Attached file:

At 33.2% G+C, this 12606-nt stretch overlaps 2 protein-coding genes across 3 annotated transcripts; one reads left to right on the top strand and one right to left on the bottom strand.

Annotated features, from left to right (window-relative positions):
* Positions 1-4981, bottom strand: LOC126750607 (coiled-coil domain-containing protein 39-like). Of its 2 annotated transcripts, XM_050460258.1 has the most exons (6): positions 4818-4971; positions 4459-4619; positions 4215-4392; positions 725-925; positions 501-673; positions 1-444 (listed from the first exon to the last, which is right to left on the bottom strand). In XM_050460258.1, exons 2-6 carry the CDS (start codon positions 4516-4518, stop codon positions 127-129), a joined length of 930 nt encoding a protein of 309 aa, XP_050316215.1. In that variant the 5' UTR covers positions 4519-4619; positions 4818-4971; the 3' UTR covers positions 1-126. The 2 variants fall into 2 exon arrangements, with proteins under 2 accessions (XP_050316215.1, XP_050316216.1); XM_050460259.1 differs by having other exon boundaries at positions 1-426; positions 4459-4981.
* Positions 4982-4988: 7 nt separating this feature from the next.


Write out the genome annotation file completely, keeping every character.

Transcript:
At 33.2% G+C, this 12606-nt stretch overlaps 2 protein-coding genes across 3 annotated transcripts; one reads left to right on the top strand and one right to left on the bottom strand.

Annotated features, from left to right (window-relative positions):
* Positions 1-4981, bottom strand: LOC126750607 (coiled-coil domain-containing protein 39-like). Of its 2 annotated transcripts, XM_050460258.1 has the most exons (6): positions 4818-4971; positions 4459-4619; positions 4215-4392; positions 725-925; positions 501-673; positions 1-444 (listed from the first exon to the last, which is right to left on the bottom strand). In XM_050460258.1, exons 2-6 carry the CDS (start codon positions 4516-4518, stop codon positions 127-129), a joined length of 930 nt encoding a protein of 309 aa, XP_050316215.1. In that variant the 5' UTR covers positions 4519-4619; positions 4818-4971; the 3' UTR covers positions 1-126. The 2 variants fall into 2 exon arrangements, with proteins under 2 accessions (XP_050316215.1, XP_050316216.1); XM_050460259.1 differs by having other exon boundaries at positions 1-426; positions 4459-4981.
* Positions 4982-4988: 7 nt separating this feature from the next.